And what have I done with my new life so far in my newfound happiness? I give back to others what has been so freely given to me – that is the root of my newfound happiness. In the program I strive to be of service to other alcoholics through sponsorship, through being the facilitator of a weekly meeting, being the speaker at drug and alcohol programs, and through journalizing my experience, strength, and hope in social media, press, and radio (I still keep the identity of the twelve step program anonymous*).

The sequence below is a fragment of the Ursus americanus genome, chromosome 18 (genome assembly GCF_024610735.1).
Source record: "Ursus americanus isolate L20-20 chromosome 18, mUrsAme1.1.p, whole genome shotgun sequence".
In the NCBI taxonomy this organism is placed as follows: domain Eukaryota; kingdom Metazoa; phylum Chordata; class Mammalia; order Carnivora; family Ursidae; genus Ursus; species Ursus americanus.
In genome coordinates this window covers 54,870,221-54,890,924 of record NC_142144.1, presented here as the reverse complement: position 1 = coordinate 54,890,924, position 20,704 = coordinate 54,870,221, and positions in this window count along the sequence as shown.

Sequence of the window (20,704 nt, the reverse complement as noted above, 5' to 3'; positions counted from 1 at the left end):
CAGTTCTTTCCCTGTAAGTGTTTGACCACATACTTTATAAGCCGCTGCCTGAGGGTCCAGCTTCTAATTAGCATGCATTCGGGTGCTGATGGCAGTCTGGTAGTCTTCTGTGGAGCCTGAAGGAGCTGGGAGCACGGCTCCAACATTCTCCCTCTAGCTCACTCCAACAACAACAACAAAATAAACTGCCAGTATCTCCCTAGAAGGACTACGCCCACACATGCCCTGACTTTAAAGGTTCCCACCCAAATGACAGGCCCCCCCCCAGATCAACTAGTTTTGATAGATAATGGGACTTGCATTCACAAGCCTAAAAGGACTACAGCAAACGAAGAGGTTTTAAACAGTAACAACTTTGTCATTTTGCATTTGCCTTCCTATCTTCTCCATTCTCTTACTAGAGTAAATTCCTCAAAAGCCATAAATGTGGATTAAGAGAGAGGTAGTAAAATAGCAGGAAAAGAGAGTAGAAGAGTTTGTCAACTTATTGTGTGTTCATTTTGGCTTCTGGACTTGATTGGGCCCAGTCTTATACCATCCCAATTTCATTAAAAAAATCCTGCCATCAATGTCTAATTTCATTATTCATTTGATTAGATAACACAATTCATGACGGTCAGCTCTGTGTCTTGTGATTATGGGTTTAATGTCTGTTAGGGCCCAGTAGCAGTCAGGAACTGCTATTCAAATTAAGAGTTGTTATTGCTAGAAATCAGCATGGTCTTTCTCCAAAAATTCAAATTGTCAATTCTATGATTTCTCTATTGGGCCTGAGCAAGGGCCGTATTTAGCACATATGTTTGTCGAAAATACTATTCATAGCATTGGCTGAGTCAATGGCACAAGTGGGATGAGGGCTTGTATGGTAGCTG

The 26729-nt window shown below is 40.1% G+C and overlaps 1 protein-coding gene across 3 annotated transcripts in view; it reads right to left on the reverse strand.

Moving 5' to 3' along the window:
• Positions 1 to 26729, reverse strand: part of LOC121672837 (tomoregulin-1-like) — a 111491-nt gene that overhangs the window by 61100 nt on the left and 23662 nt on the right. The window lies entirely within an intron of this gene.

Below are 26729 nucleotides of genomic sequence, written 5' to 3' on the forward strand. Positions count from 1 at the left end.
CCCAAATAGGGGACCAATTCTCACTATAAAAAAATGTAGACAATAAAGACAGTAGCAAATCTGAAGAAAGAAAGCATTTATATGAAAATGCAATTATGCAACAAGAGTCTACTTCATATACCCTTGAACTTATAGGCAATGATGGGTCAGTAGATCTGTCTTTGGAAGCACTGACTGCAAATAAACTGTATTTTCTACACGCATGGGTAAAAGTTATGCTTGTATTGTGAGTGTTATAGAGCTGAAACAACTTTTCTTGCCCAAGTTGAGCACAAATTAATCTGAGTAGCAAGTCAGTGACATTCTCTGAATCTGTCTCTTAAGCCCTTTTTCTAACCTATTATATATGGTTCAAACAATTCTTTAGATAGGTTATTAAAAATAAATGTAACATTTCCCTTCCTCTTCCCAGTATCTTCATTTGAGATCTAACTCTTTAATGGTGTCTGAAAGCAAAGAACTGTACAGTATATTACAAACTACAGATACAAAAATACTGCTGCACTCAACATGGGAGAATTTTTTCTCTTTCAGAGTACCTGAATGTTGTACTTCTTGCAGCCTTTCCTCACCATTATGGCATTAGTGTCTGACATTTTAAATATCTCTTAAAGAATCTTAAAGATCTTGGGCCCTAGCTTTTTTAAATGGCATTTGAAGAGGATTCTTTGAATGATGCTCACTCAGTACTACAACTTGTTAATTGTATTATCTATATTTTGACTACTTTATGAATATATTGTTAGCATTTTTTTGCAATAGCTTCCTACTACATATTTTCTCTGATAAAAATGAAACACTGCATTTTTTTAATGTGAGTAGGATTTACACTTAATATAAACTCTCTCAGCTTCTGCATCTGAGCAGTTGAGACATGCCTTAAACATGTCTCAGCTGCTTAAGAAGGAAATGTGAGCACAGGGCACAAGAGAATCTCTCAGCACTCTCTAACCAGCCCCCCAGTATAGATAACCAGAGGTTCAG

In the realm of behavioral health, I have become an active part of the homelessness solution by becoming the house manager, and peer support specialist, in a clean and sober, dual diagnosis house for the formerly homeless. This experience has been one of the most rewarding of all in my lifetime. The house is a newly formed residence I co-created with a with an amazing social entrepreneur who is devoted to helping the homeless. I formed the house culture by writing, and facilitating the weekly house group where house members come together to learn how to support each other, and how to help themselves. I invite guest speakers to teach life skills, or to offer support with addictive behaviors. I’ve had the pleasure in watching the formerly homeless, addicted men and women, with behavioral health disorders, gain self esteem and better their lives while helping their peers. I have assisted them in finding employment, in obtaining clothes for job interviews, led them to clarify their goals and helping them towards the fruition of those goals. I’ve helped to set them up with behavioral help professionals, and medical and dental services. I go to food banks, and fill up multiple vehicles with groceries to fill the kitchen of a ten member household. I seek and obtain donations that our program members need to succeed, like a computer for job searches. We as a household are giving those who come into our fold, the next rung in the ladder to self sufficiency  And I, and the other house members, don’t just give them housing, we give them a place to call home.